DO you ever wonder about your parents’ lives before you were born? That question waits beneath the surface of Allan Loeb’s screenplay for director Marc Webb’s agreeably brief (89 minutes) filming of the story of […]
I WONDER how many elected politicians, captains of industry, financiers, opinion pundits, media stars and others vicariously engaging in opinion forming understand the difference between climate and weather, or how those two environmental influences interact on life on this planet of ours.
In this film, former US vice-president Al Gore, a decade after the release of “An Inconvenient Truth”, looks back upon those years, illustrates what has happened, explains how it happened and gives us an undeniable and uncompromising warning about what will happen unless the teeming millions who feel powerless to prevent the degradation of nature’s life-supporting mechanisms, rise and say: “Enough”.
In this remarkable documentary by Bonni Cohen and Jon Shenk, Gore says we can make change happen, similarly to the great social changes of the last few decades. And he warns us that if we don’t set about preparing for it now, turning the decision makers’ chorus of “no” into “yes” may be too late.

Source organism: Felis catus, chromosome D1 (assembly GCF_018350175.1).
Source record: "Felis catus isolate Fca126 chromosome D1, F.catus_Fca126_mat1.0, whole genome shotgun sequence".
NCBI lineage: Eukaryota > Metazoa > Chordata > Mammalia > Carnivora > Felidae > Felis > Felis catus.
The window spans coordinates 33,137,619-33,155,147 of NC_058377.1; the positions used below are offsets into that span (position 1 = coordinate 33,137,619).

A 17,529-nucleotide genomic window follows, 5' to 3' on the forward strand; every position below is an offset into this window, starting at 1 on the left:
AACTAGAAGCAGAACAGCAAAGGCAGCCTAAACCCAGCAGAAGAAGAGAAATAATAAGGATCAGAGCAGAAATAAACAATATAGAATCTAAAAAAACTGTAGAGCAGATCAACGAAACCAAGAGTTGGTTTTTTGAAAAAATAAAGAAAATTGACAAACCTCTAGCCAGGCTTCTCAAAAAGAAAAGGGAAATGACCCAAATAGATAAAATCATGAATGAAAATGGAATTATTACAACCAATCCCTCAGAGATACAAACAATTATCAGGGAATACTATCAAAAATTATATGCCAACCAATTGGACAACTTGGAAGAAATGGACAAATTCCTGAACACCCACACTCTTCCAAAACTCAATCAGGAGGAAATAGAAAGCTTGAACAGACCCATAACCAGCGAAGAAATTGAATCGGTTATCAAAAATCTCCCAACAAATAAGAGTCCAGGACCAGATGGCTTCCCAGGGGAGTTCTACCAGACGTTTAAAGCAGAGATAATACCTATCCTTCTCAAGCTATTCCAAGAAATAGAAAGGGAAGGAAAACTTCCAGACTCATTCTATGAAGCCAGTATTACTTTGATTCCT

It’s a beautiful film, supporting Gore’s arguments with visible evidence accompanied by statements from folk whose positions in lower levels of public life give them a measure of street cred.
It’s a frightening film, documenting events already in place that will pose enormous problems in reversing or at least preventing from progressing further.
It’s a clarion call to influential naysayers to take note of and act upon its verifiable science.
If ever there was a film that should be obligatory screening to the world’s decision makers, this is it. Joe and Betty Average need to see it, too. Our grandchildren will not thank us unless the rot gets stopped in a very short time.
Am I scared? You bet I am. And so should you be.
At Capitol 6, Palace Electric, Hoyts Woden and Dendy